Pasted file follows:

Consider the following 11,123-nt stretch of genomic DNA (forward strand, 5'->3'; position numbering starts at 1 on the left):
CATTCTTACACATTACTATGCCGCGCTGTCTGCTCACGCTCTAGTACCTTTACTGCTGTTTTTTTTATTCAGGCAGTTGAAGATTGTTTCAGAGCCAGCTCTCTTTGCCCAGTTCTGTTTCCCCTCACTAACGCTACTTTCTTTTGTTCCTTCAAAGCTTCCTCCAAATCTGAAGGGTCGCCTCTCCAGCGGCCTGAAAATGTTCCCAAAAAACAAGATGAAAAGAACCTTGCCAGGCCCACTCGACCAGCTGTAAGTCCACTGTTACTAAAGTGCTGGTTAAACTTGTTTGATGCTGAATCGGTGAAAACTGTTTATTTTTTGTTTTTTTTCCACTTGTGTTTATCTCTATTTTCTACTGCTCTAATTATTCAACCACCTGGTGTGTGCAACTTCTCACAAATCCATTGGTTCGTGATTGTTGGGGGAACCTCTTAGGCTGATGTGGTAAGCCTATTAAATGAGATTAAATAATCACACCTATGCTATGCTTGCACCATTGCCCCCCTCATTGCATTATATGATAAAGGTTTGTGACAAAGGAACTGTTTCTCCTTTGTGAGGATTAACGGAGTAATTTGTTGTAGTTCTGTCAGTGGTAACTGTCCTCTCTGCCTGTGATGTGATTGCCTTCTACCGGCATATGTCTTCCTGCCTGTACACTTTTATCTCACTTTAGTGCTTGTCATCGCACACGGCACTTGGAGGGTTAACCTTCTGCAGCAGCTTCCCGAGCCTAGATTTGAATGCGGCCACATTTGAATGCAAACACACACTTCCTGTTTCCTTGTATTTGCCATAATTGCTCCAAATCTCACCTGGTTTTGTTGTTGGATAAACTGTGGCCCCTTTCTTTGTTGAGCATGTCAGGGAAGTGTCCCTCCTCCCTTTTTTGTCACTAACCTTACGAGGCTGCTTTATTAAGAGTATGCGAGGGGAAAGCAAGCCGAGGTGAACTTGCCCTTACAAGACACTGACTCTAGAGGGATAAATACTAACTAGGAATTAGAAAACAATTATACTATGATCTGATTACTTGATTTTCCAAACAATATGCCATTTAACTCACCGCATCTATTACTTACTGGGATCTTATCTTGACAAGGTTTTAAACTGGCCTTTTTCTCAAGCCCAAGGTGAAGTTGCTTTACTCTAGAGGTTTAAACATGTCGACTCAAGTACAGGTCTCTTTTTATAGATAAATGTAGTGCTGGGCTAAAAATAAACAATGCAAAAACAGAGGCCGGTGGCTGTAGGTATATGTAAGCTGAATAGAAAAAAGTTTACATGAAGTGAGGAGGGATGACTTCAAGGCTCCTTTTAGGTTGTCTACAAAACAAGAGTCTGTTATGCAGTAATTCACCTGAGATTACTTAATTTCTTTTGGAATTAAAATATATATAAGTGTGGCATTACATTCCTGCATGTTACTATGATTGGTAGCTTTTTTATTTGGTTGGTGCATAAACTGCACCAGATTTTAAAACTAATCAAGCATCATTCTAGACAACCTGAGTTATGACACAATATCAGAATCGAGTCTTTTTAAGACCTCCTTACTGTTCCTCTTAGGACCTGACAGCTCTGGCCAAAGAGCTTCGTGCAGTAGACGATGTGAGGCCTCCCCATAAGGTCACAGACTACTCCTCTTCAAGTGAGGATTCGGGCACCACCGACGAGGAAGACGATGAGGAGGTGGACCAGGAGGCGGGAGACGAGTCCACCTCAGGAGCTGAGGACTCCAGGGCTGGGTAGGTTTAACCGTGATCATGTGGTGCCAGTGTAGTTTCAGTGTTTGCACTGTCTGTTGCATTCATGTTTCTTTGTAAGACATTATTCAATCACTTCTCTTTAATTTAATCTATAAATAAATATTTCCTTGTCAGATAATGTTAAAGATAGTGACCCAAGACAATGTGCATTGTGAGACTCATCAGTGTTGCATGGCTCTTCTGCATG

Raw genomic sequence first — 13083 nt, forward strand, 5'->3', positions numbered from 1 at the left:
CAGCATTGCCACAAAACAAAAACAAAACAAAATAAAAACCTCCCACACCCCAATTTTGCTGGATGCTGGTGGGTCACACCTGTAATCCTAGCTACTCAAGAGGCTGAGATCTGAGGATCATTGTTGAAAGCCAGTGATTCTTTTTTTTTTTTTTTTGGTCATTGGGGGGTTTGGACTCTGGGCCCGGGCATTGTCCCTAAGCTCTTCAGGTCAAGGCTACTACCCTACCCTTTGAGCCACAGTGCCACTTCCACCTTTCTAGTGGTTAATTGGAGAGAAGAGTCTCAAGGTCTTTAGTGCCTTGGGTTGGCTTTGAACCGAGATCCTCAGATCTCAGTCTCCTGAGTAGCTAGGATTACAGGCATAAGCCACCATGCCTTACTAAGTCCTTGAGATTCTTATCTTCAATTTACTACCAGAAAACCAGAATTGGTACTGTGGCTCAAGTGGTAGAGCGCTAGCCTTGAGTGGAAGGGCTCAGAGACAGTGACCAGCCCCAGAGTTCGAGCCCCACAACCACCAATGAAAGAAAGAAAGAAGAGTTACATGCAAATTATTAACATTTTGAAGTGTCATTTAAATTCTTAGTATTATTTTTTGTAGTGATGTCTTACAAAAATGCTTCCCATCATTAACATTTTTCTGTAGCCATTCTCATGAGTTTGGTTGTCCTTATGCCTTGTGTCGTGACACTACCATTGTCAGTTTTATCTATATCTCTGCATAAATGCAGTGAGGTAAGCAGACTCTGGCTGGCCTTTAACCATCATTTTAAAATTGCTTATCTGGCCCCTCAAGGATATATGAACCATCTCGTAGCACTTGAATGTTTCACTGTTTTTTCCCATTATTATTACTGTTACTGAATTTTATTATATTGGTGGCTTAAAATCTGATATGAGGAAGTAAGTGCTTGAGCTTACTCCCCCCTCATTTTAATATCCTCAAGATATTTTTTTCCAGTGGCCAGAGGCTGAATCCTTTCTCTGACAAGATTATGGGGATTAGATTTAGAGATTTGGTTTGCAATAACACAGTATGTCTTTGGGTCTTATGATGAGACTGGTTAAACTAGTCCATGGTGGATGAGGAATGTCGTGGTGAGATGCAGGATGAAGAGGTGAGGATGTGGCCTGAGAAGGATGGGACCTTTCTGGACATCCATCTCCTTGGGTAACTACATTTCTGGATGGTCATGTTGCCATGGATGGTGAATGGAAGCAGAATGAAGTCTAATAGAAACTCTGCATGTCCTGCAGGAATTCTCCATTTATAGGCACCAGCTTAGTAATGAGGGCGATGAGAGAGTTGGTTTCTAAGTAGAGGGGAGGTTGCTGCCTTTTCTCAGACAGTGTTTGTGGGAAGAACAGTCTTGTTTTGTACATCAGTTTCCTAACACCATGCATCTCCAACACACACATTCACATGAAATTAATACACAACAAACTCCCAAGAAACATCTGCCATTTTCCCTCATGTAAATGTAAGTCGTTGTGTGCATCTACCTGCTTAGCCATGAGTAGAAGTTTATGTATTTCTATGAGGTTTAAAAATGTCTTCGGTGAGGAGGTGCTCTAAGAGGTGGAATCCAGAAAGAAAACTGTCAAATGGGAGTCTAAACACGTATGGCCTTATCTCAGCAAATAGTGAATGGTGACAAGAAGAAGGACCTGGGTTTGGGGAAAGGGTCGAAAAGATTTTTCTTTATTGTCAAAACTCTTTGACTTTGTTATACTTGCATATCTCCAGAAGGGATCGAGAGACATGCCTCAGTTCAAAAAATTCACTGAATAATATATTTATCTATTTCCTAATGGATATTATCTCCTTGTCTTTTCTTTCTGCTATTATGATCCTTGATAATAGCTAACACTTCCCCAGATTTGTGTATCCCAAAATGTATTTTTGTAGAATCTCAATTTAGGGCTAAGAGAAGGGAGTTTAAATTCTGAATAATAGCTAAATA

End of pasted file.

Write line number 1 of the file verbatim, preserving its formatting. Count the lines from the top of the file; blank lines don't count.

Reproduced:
Consider the following 11,123-nt stretch of genomic DNA (forward strand, 5'->3'; position numbering starts at 1 on the left):